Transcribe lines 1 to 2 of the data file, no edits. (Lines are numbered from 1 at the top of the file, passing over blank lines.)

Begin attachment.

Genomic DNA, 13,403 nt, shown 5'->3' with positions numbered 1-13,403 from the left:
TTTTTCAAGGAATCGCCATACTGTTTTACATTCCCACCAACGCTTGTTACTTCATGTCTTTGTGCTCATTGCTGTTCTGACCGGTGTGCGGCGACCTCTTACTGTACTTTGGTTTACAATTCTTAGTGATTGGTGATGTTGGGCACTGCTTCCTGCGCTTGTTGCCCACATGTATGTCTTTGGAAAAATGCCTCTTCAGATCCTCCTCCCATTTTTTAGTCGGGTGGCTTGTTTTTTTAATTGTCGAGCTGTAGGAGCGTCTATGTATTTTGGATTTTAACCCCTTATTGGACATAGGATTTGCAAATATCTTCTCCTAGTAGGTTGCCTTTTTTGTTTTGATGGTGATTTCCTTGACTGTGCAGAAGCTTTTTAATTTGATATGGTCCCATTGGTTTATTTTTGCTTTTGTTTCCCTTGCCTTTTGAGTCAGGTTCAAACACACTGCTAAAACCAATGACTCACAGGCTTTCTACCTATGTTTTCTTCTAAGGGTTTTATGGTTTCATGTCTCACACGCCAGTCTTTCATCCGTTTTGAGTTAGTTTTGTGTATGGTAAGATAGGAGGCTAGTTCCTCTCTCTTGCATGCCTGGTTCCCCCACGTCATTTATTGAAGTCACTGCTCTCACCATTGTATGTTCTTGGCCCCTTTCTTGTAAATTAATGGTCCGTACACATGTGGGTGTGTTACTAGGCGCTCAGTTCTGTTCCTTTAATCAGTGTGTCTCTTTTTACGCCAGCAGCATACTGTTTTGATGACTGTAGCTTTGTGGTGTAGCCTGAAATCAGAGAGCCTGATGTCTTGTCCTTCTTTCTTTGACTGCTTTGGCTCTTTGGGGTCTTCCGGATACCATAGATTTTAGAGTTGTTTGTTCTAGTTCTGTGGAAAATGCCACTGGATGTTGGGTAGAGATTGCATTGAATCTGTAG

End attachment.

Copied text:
Genomic DNA, 13,403 nt, shown 5'->3' with positions numbered 1-13,403 from the left:
TTTTTCAAGGAATCGCCATACTGTTTTACATTCCCACCAACGCTTGTTACTTCATGTCTTTGTGCTCATTGCTGTTCTGACCGGTGTGCGGCGACCTCTTACTGTACTTTGGTTTACAATTCTTAGTGATTGGTGATGTTGGGCACTGCTTCCTGCGCTTGTTGCCCACATGTATGTCTTTGGAAAAATGCCTCTTCAGATCCTCCTCCCATTTTTTAGTCGGGTGGCTTGTTTTTTTAATTGTCGAGCTGTAGGAGCGTCTATGTATTTTGGATTTTAACCCCTTATTGGACATAGGATTTGCAAATATCTTCTCCTAGTAGGTTGCCTTTTTTGTTTTGATGGTGATTTCCTTGACTGTGCAGAAGCTTTTTAATTTGATATGGTCCCATTGGTTTATTTTTGCTTTTGTTTCCCTTGCCTTTTGAGTCAGGTTCAAACACACTGCTAAAACCAATGACTCACAGGCTTTCTACCTATGTTTTCTTCTAAGGGTTTTATGGTTTCATGTCTCACACGCCAGTCTTTCATCCGTTTTGAGTTAGTTTTGTGTATGGTAAGATAGGAGGCTAGTTCCTCTCTCTTGCATGCCTGGTTCCCCCACGTCATTTATTGAAGTCACTGCTCTCACCATTGTATGTTCTTGGCCCCTTTCTTGTAAATTAATGGTCCGTACACATGTGGGTGTGTTACTAGGCGCTCAGTTCTGTTCCTTTAATCAGTGTGTCTCTTTTTACGCCAGCAGCATACTGTTTTGATGACTGTAGCTTTGTGGTGTAGCCTGAAATCAGAGAGCCTGATGTCTTGTCCTTCTTTCTTTGACTGCTTTGGCTCTTTGGGGTCTTCCGGATACCATAGATTTTAGAGTTGTTTGTTCTAGTTCTGTGGAAAATGCCACTGGATGTTGGGTAGAGATTGCATTGAATCTGTAG